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    • November 13, 2019 9:05 AM EST
    • Hi Jason...  Might have a solution for you...   Contact me via email or phone.. 

    • November 12, 2019 7:10 PM EST
    • Thanks everyone for all the info. I have came to the conclusion that the decals must’ve been n.o.s. It definitely is the ink cracking up off of the rivets.



    • November 10, 2019 4:06 AM EST
    • I am assuming the decals you are using Jason are of the waterslide type. Do the San Juan decals have a lacquer coat applied over the printed image as supplied ? If not, which is unusual but not impossible, then you may experience the problem you have with the print smearing or "lifting off", especially if you are "working" the decal in its wetted state with solvents. You might want to ask the supplier if this lacquer coat should have been applied and might be missing. Or this coating might be damaged or deleted in some way, even by the solvent you are using. There is also a risk of distorting the decal when manipulating it in any way once you have applied a decal solvent. Depends on how sensitive its material is to those solvent(s) used. 


      How old is the decal sheet you are using ? Old stock waterslide type decals are prone to cracking/curling and even whole or partial disintegration when decal placement products are applied, or even just in separation from their backing sheet. Use of a heat source, hairdryer, will only exacerbate this problem. Some decals' carrier and lacquer coating do not respond well, if at all, to proprietary decal solvent and setting solutions and can also be the cause of curling. You should always experiment first with a redundant, if available, part of the decal sheet to see how it reacts to the products you are using. Or take advise from the manufacturer on what to use.


      If you are not sure Jason of the basic construction and print/coating sequence of a waterslide decal sheet it is as follows - Absorbent paper substrate - Then, adhesive and carrier film is coated onto/printed on to it. It may cover the substrate sheet completely or be printed to conform only to the outlines of the individual design items to follow - Next, printed design, one pass if a modern inkjet type or multiple passes with more than one colour if offset printed or with a printer that requires more than one pass to reproduce the image - Finally, lacquer coat, read as as carrier for its application. With this whole process you can end up with a decal that in terms of material composition and thickness is quite resistant to solvents and applying over fine relief detail. There is no plastic film as far as I know normally used in the process, you usually only find that with self adhesive decals in my experience. Gloss coating of the surface for the decal to be applied to is only done to "hide" the carrier film, it has no other function as far as I am aware.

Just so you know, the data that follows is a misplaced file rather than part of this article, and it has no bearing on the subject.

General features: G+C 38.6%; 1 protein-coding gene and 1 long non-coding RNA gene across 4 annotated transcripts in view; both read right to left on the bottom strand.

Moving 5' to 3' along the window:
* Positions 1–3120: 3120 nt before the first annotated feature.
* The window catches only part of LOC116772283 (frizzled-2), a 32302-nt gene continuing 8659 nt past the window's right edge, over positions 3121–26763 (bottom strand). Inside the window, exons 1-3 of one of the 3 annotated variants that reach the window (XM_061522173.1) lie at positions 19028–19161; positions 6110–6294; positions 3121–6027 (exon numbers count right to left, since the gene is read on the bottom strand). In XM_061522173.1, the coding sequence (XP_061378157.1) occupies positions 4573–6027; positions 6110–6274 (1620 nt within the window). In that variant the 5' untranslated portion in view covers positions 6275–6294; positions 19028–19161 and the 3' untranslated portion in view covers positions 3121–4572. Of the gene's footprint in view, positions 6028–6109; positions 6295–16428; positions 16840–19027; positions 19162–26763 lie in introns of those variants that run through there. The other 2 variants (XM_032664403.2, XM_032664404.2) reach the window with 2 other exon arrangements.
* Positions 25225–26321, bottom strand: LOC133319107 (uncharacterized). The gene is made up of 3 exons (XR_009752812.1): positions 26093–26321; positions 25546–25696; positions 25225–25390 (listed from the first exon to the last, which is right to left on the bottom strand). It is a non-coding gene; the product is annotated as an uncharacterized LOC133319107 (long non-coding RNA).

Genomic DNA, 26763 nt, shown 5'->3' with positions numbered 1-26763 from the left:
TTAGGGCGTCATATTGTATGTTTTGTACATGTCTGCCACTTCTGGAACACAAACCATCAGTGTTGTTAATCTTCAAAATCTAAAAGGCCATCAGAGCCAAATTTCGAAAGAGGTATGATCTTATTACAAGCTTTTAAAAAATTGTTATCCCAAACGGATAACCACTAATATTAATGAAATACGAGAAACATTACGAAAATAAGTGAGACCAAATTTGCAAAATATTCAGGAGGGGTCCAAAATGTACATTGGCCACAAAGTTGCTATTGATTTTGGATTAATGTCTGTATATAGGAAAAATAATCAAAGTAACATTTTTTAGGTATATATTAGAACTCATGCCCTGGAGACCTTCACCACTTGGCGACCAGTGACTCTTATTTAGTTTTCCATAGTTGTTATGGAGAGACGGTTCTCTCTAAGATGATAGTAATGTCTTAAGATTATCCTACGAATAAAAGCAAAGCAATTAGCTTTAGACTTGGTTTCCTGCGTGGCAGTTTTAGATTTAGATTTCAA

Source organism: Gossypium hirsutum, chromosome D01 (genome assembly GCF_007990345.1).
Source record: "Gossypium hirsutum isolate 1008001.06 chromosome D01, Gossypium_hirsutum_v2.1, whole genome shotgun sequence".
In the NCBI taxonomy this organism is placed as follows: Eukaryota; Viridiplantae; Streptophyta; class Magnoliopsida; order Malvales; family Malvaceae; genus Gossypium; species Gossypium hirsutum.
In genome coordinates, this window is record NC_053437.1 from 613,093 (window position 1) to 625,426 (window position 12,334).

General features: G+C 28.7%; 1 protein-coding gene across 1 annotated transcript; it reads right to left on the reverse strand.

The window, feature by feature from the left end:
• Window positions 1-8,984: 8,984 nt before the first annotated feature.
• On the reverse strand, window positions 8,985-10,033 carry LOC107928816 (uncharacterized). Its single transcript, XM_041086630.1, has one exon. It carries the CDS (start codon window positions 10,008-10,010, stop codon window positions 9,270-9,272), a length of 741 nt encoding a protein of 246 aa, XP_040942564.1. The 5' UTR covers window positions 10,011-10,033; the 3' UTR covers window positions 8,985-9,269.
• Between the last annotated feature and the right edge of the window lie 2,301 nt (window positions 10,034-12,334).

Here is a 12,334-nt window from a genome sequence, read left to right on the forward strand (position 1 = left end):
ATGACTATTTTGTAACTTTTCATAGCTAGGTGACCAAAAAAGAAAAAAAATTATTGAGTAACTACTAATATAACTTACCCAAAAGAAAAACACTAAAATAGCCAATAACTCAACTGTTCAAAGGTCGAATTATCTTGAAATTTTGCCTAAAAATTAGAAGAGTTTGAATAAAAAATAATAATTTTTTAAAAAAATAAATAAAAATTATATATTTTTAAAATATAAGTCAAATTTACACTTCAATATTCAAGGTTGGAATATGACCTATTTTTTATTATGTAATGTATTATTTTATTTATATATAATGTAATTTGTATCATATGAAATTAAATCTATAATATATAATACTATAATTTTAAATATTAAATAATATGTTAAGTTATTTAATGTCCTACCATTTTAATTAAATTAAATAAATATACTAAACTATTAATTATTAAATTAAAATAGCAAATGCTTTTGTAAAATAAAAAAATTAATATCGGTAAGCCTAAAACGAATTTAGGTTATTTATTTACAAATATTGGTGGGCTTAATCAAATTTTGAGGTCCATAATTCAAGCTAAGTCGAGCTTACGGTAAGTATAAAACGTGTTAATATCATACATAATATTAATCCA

Some waterslide decals are made so the laquer coat can be removed, with care, so that you leave what appears to the naked eye, a "tampo" printed appearance, but that only works when you are using solid block designs with no show through and with the adhesive/carrier film printed as a close match to the individual decal outline shapes. I trust this helps you Jason in diagnosing and resolving the problem you are having. If all else fails contact San Juan. 

    • November 9, 2019 9:40 AM EST
    • Waterslide decals should be applied to a Gloss surface for best results . After they are cured you can apply any top coat ( dull or gloss) of your choice.

    • November 9, 2019 5:54 AM EST
    • I use a piece of foam rubber to press decals down around details, working from the center out. As suggested, I wet the surface with a setting solution before I place the decal. I have only had to use a hair dryer on occasion, usually the setting solution and foam will do the trick. While working with the decals I blot the surface of the decal, I make sure that I don't rub the surface of the decal, because it can cause some decal ink/paint to smear,

    • November 8, 2019 9:12 PM EST
    • So...I put it up as I was frustrated and Had to leave town for work. I’ll look at it tomorrow and see how it is.


    • November 8, 2019 9:10 PM EST
    • Dan, I haven’t contacted him. and Mark.. it was a one time shot to get it on. Its a big Rio Grande Southern decal on the tender so I only messed with it once as little as possible to get it on straight and no bubbles. I soaked it in water for ten second, let it release, dampening my work area with solution, slid it off the paper, added more solution, started the bubble process with a paint brush (this is where it started pulling/cracking the ink) then blotted to get air bubbles out.  

    • November 8, 2019 8:35 PM EST
    • Maybe you have "played" with it so much during the different attempts none of the adhesive is left.